My mom hated modern art, but she was a good mom and dutifully went with me to look at some of my favorite pieces. As we stood in front of one of Jackson Pollock’s massive drip paintings, she complained that she didn’t see what was so special about the work. “I could do that,” she said. “I could splatter paint across that canvas.”

And she had a point. She could have re-created a Pollock if she’d wanted to.

Years later, I realized something. Of course, my mom could have created a drip painting like Pollock – she’s seen it before. But that’s the thing, when Pollock created it, the artists before him were working representationally. He broke away from accepted conventions in both technique and subject matter, and he created something new. That’s why his work is so important.

RonBerg / Pixabay

I gave a talk a few years ago, and I started with that story. I encouraged the content strategists and copywriters in the group to quit copying everyone and make something new. This blog post was supposed to be inspired by that talk. However, something happened. My perspective changed, and I no longer believe that ideas have to be completely new to be worthy of a museum’s walls.

How I Changed My Mind About the Basic Premise of this Post

In a meeting a few weeks ago, my boss commented that in this internet age there are no original ideas. There is always someone who has tried it before, at least in some form, and it is a strategist’s job to observe those examples and use them as inspiration.

Well, heck, I thought. I was supposed to write a blog post that argued the opposite.

I reached out to a select group of creative friends – people I find truly inspirational in their unique approaches to their work – and I asked them how they creatively came up with things that are original. And we discussed it: Is it possible to create something entirely new? Or are the best ideas just ones that are repurposed from elsewhere?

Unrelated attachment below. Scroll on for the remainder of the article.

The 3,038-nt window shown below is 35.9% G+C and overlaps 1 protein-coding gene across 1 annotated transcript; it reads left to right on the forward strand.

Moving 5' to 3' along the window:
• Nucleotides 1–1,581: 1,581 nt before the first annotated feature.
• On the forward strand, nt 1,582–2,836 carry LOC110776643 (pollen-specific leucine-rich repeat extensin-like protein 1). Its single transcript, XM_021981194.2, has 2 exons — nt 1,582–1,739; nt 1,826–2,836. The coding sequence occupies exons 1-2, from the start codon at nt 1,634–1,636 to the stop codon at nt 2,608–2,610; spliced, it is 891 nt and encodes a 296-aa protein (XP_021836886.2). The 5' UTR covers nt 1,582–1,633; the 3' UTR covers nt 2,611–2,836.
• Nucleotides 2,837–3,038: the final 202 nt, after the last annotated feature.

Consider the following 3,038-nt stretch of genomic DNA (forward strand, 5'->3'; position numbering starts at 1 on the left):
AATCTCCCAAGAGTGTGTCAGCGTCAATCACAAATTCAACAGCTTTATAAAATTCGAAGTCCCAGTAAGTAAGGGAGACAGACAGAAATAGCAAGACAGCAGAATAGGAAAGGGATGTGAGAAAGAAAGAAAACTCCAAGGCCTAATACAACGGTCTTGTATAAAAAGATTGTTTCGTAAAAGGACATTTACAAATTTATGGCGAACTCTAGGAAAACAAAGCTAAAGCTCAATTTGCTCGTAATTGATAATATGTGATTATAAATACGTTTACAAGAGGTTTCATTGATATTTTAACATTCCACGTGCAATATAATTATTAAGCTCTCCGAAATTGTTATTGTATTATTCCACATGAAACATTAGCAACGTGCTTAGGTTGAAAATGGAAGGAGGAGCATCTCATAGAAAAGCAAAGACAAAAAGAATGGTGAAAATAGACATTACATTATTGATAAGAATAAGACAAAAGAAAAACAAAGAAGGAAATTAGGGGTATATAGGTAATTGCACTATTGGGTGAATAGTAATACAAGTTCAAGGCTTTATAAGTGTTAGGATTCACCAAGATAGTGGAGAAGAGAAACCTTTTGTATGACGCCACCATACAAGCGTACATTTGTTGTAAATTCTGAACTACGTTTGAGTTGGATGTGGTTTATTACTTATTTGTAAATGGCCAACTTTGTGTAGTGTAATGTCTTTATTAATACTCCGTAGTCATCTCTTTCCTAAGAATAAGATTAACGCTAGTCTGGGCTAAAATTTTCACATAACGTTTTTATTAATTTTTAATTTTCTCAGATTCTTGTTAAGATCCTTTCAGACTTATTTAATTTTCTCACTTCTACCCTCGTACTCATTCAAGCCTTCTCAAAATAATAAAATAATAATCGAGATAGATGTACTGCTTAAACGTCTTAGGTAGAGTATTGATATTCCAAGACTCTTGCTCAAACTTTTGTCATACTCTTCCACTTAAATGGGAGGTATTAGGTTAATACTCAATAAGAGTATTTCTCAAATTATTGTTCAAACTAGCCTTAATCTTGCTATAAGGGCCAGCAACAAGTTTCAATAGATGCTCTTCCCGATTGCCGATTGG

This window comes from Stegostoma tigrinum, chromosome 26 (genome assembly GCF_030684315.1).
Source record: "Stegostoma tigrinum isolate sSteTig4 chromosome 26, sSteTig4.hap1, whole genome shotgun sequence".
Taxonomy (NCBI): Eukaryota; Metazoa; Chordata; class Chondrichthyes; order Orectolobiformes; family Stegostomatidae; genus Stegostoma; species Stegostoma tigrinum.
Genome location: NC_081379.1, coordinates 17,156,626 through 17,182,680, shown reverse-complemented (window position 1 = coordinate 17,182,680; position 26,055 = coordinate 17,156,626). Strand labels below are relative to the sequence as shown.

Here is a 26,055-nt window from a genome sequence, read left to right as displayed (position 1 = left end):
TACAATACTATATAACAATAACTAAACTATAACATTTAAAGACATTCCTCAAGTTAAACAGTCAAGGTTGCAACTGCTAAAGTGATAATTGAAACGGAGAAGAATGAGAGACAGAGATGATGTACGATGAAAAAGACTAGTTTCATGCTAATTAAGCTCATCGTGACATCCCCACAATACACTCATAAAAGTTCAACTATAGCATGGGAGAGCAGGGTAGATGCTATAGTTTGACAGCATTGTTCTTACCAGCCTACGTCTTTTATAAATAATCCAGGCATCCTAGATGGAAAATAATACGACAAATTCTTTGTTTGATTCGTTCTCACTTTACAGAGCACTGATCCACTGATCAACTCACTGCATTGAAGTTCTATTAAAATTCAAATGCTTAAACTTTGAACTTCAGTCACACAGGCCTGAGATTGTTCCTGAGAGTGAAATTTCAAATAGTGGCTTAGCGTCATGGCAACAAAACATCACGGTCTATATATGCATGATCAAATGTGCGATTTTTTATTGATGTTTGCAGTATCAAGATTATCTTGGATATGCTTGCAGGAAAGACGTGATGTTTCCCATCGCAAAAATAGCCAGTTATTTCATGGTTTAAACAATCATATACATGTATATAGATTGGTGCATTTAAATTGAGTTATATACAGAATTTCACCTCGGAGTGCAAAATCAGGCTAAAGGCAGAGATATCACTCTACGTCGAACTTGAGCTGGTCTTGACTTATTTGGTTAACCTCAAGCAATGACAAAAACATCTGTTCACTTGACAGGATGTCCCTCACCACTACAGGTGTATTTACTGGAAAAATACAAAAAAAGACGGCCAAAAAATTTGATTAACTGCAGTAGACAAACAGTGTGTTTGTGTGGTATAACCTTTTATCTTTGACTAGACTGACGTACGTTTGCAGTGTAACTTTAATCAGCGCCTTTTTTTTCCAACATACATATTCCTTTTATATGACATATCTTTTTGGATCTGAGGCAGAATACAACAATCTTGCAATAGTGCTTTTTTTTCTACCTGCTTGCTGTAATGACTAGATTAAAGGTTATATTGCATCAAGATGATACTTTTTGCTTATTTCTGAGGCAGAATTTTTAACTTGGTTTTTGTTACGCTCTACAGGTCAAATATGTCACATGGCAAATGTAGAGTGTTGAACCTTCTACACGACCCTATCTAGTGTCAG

And I changed my mind. Possibly, the best ideas exist when old ideas are explored in new context. When creators are not limited by a compulsion to “create something new,” but can just try a new way of doing something old. After all, Pollock created something radically new, but he didn’t do it in a vacuum. He had lots of things to inspire him, from European modernism to Jungian psychology, the Great Depression, and World War II.

I’m not saying that it’s okay to write another version of a blog post on a topic that appears on dozens of other sites. And I’m definitely not saying that it’s okay to copy another’s work verbatim.

What I’m saying is this: Strategists should make new things by drawing inspiration from the world around them.

How to Draw Content Inspiration from the World Around You

So how should you do it? As a content creator, how can you create content ideas by drawing inspiration from the world around you? Here are my thoughts:

  • Meet the people who will be reading your work: Draw inspiration from website users. Talk to people who use your website or buy your products. Ask them what their questions and concerns are. Conduct informal focus groups to gain content insights. Read exchanges in online forums. See what’s happening on social media.
  • Tune-in to the industry: Projects with deadlines can push personal development time to the side, but it’s important to fight back. If you don’t, you are always giving ideas and never replenishing yourself creatively. Subscribe to content strategy, inbound marketing, and SEO blogs and make time to read them. I created an email folder for mine. It’s also possible to use apps like Pocket, which let you bookmark articles for later. Just make sure that “later” actually comes.
  • Keep up with what others are doing: Keep tabs on what your competitors are doing. See what ideas they’re implementing, what seems to be working for them and what doesn’t. Look at the best web ideas from other industries, as well. Taking ideas from one industry and applying them to another is at the heart of what I’m talking about.
  • Be okay with being curious: I’ve often felt guilty about allowing myself to go down a Wikipedia rabbit hole or dedicating time to geeking out on my favorite blog, just because I like it. But I’ve decided to let myself be curious about more things – even if they don’t seem to have a purpose at the time. That time isn’t a waste. It’s critical to being inspired.

In Conclusion

I spent a lot of time thinking that the most valuable ideas were ones that were completely new, but that’s not necessarily the case. Even ideas that seem new are inspired by older ideas. Often, they are the same ideas in a different context.

I’m not so sure that “new” is what’s important. In fact, it can even be limiting. What if I didn’t create content just because I didn’t want to write anything that had been written before? Maybe what’s important is continued creativity – trying new things that resonate with users, that feel important to you, or that take existing ideas to the next level.